It’s official. We are – as the Chinese would have it – living in interesting times. Prices are skyrocketing as the peso devaluates, and products that were once affordable are now in the category of luxuries. The middle classes are complaining bitterly, and one can only imagine the effect the price rises are having on poorer families, which make up the majority of Dominican households. A visit to the supermarket or the colmado has become a depressing experience.
Although things are particularly difficult at the moment, it has not always been easy to shop in the Dominican Republic, especially if you have spent most of your life in countries where the consumer has much more power to demand minimum standards of product safety, quality, freshness and customer service.
For instance, ‘sell-by’ dates. Although more and more fresh products are now labeled with these, there are still some products – notably eggs and packaged bread – that do not have a packing date stamp or a ‘best before’ label. A couple of years ago local cheeses did not have a ‘sell-by’ date, but now I am pleased to see that most at least provide a packing date. My fear is that as people cut back on luxuries, the supermarkets will have more and more out of date products to shift, and will take advantage of the relative unsophistication of the local consumer. Products that have passed their ‘sell-by’ date are sold on the shelves without any price reduction, it appears that many supermarkets rely on the fact that some consumers are not in the habit of checking this, and in any case labeling in English is meaningless to most people.
Labeling in English is fine for me, of course, but I wonder what the vast majority of Dominicans, who speak little or no English, make of the fact that so many of the products on offer are labeled in a language they do not understand. How do they know what a product is? One example would be laundry detergent and fabric softener: unless you understand English the packaging and labeling are almost indistinguishable.
If you are have a restricted diet how do you find out whether the product you are buying contains the ingredients you are trying to avoid? What about the significant percentage of the population, which has poor reading skills or none at all? I am frequently stopped by people in supermarkets who ask me to read a label or explain something about a product. They usually say they have forgotten their reading glasses but in many cases I would guess they are simply unable to read. I was always happy to help until one fine day this method was used by a pickpocket’s accomplice to distract me. While I helped the person calculate which diapers were cheapest, her partner lifted my wallet out of my bag. Since then I am a bit more cautious. I still try to help out, but keep my bag clamped under my arm as I do so!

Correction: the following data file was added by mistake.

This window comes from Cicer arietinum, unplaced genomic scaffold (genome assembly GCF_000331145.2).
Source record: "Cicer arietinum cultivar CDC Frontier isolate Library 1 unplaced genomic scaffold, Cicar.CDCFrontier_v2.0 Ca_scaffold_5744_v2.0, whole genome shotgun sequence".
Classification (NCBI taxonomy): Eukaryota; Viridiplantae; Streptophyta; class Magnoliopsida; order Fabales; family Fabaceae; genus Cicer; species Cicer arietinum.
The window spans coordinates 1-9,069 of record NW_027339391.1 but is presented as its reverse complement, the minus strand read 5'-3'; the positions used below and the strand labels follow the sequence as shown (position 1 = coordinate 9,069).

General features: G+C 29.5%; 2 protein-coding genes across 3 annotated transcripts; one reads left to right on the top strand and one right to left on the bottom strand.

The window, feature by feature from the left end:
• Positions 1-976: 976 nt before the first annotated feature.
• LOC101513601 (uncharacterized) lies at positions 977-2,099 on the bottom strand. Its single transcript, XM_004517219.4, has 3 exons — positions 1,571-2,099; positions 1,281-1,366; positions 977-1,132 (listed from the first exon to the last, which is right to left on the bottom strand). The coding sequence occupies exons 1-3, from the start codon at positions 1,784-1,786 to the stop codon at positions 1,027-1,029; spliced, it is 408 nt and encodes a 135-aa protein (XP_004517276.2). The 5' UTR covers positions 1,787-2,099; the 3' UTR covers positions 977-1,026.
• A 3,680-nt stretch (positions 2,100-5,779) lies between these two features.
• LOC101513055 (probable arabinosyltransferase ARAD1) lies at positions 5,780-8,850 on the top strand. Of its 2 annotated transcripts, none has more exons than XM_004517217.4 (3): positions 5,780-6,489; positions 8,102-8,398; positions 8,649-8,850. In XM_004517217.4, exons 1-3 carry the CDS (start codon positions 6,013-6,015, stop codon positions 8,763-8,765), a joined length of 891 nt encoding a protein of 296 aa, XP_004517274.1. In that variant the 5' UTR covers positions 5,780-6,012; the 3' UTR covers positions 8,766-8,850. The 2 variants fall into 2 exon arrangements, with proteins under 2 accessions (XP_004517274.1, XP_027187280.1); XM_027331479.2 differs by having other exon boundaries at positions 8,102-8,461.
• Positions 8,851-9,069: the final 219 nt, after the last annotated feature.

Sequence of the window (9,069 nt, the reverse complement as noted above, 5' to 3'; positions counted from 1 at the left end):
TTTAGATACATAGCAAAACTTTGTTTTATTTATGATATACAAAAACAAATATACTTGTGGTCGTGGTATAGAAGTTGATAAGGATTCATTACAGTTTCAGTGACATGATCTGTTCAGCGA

Another problem is erratic refrigeration. I used to buy fresh (non-UHT) milk – there is only one option available on the market here – but almost every carton I bought would go bad well before the ‘use by’ date. The last carton I bought, which still had several days to go before the sell-by date, was already off when I opened it. On a more positive note: although customer service is not consistently good, I have to say most people working in supermarkets make up for this by being far more pleasant than their European counterparts!
Dulce de Leche is the simplest of the traditional Dominican desserts. Prepare in larger quantities than just one serving and keep in the refrigerator in sealed jars. It keeps for nearly two weeks with appropriate refrigeration.
- 6 cups of whole milk
- 1 cup of sugar
- 1 teaspoon of vanilla extract (optional)
- Mix the milk and sugar and boil in a heavy saucepan over low heat.
- Stir regularly to prevent sticking. When it has reduced to 1 1/2 cup remove from the heat and stir until it cools to room temperature.
- Serve chilled.
Dulce de leche a la dominicana is slightly different in texture and flavor to the South American version.
To prevent overboiling and sticking you will have to stir constantly once the milk reaches a rolling boil. There will be bits of darker milk as you cook it, as long as it is not burned it is fine, it gives the dulce de leche a bit of a smoky taste.
Boil in as big a pot as poosible to prevent overboiling. Another trick is to paint the pot with butter from the rim to an inch below it.
Patience. The trick to this is patience. It might take half an hour or more to be done. If when it is cold it is thicker than drinking yogurt add a bit of milk and reheat, mixing in the milk. Remove from the heat as soon as you have incorporated the milk.
If it is too runny just boil some more.
Yes, this is insanely sweet. This is to be consumed in small portions.